Wiring diagrams, sometimes called Electrical Schematic Diagrams, the German's call them Stromlaufpläne, will usually show the wire insulation color and the cross-sectional size (in mm) of the conductor. To explain that a bit more, in the metric system, wire size is specified by the effective AREA in terms of square millimeters.   American wire gauge sizes are seldom used in vehicles in odd number sizes.  American wire sizes are specified in GAUGE (ga), a different system of measurement. If you are replacing or installing  wiring, use the same equivalent or next lower ga number (next larger size) as shown.   For metric wiring, you'd use the same or next larger mm size.
Gauge sizes can be confusing.  In the American System (SAE), the gauge number gets SMALLER as the wire size INcreases.  Sheet metal gauge & wire gauge sizes are the SAME for America.  

Nerdy information:  The American wire gauge system has wire getting thinner as the number goes UP because in the early days (and much, still, today), in order to thin the larger wire that thinner wire comes from, multiple passes through progressively smaller dies were needed.  A 30 ga wire supposedly had 30 passes.

The Germans have adopted the standardized metric system, and it is vastly easier to use and understand.

Another confusing issue can come about because the measured wire diameter (and conversion to the metric cross-sectional size, if you wanted to do that) and thusly the current capacity....with STRANDED wire.... is not the same depending on the number of strands in any one measured size of stranded wire.   This comes about from spacing, and from the irregularities in a bundling of wires.

It is GOOD FORM to install only factory type of wiring, never EVER mixing American color methods with DIN type.  By this, as example:  If you are patching into a existing wire or adding a wire, etc., on a German vehicle, do NOT use anything but the original wire color codes as appropriate!
This does NOT mean you cannot use American sizes of wire.

The larger the expected current flow, the larger the conductor needs to be. The longer the run of wire, the larger the conductor needs to be. 
 

The below short list of metric sizes is specifically for your use with BMW motorcycles, as the metric numbers are what BMW uses on its diagrams.  Use stock or larger sizes, depending on your purpose.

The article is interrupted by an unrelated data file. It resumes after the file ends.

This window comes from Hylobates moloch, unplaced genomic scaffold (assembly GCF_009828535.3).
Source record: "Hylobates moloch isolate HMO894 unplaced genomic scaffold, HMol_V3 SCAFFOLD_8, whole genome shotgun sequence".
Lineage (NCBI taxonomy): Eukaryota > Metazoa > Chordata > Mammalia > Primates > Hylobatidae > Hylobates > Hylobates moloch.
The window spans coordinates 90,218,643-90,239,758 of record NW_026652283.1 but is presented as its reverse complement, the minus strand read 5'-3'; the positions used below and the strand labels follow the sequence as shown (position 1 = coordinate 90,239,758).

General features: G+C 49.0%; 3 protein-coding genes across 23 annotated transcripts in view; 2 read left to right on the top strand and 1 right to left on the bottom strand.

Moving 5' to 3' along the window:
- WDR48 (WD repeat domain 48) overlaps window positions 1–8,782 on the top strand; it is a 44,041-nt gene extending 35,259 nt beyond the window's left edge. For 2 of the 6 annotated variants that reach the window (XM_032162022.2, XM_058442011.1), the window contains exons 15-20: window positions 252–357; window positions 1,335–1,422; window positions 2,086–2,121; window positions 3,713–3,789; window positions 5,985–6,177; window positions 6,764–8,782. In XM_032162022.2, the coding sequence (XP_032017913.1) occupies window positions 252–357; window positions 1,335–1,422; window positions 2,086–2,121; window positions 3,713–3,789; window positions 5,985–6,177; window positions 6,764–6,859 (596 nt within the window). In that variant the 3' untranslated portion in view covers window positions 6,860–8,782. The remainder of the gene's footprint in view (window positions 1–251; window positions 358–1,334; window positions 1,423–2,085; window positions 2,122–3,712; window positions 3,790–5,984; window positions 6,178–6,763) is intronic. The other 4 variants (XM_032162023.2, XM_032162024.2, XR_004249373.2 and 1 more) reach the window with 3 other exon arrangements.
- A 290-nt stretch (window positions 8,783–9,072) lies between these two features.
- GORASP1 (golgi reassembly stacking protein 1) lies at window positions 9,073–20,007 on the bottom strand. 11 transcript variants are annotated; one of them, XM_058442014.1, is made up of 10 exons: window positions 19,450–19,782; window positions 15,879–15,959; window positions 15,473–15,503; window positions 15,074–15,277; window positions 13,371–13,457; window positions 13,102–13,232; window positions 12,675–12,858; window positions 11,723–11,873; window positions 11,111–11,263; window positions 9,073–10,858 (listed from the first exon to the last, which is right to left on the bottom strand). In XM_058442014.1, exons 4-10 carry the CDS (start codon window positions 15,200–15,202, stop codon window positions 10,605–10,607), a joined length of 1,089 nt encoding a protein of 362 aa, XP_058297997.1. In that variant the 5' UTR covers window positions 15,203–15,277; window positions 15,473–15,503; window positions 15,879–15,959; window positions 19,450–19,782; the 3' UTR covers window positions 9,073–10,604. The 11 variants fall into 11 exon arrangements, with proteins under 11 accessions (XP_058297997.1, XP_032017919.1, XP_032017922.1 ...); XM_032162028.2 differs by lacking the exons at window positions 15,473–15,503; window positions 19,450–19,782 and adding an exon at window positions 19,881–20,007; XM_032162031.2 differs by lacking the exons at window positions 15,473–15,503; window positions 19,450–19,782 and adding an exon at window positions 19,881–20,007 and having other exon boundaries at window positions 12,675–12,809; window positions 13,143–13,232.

NOTE!....these are not metric gauge sizes, but metric wire sizes, in mm.
0.5   metric is 20+ ga, use 20 ga
0.75 metric is 19 ga, use 18 ga
1.0   metric is 17 ga, use 16 ga
1.5   metric is 15 ga, use  14 ga
2.5   metric is 13 ga, use 12 ga
4      metric is 11 ga, use 10 ga
16    metric is   5 ga, use 4 ga

The above values are approximate, and err on the side of reliability and are ACCEPTED equivalents, and will be OK for bundled wires, which require more safety in wire thickness.
A chart of American gauge sizes and with metric diameters, with resistance, current capacity, etc., is at the end of this article.

Diagrams on schematics, colors:

Many wires have a secondary color called a stripe, thus, you could have a gray wire with a black stripe.  To my present knowledge, only one additional stripe color is ever used on vehicles.

A gray wire with a black stripe will be shown with the main body color first:  GRSW or GR/SW or GR-SW.   Do not confuse WS and SW.  Do not think that GR (GRAY) means green.
Some descriptions will have the first letter capitalized and the second letter in lower case. 
Sw means the same thing as SW and vice versa.


Two color wires MAY, and usually do, have the main wire color correspond to the normal broad function, and the stripe has a sub-function.  Thus, a brown wire with a yellow stripe has some sort of function related to brown in a grounding or common wiring function.




Transparent, TR or Tr, is almost never used, and
not listed above.
 

The following colors are for the main body color of the wire.
BL  blue...usually, not always, oil pressure, ALT (GEN) lamp;
               alternator
BR  brown...always the ground, battery negative, frame ground.

GE  yellow...low beam

GR  grey(gray)...rear lights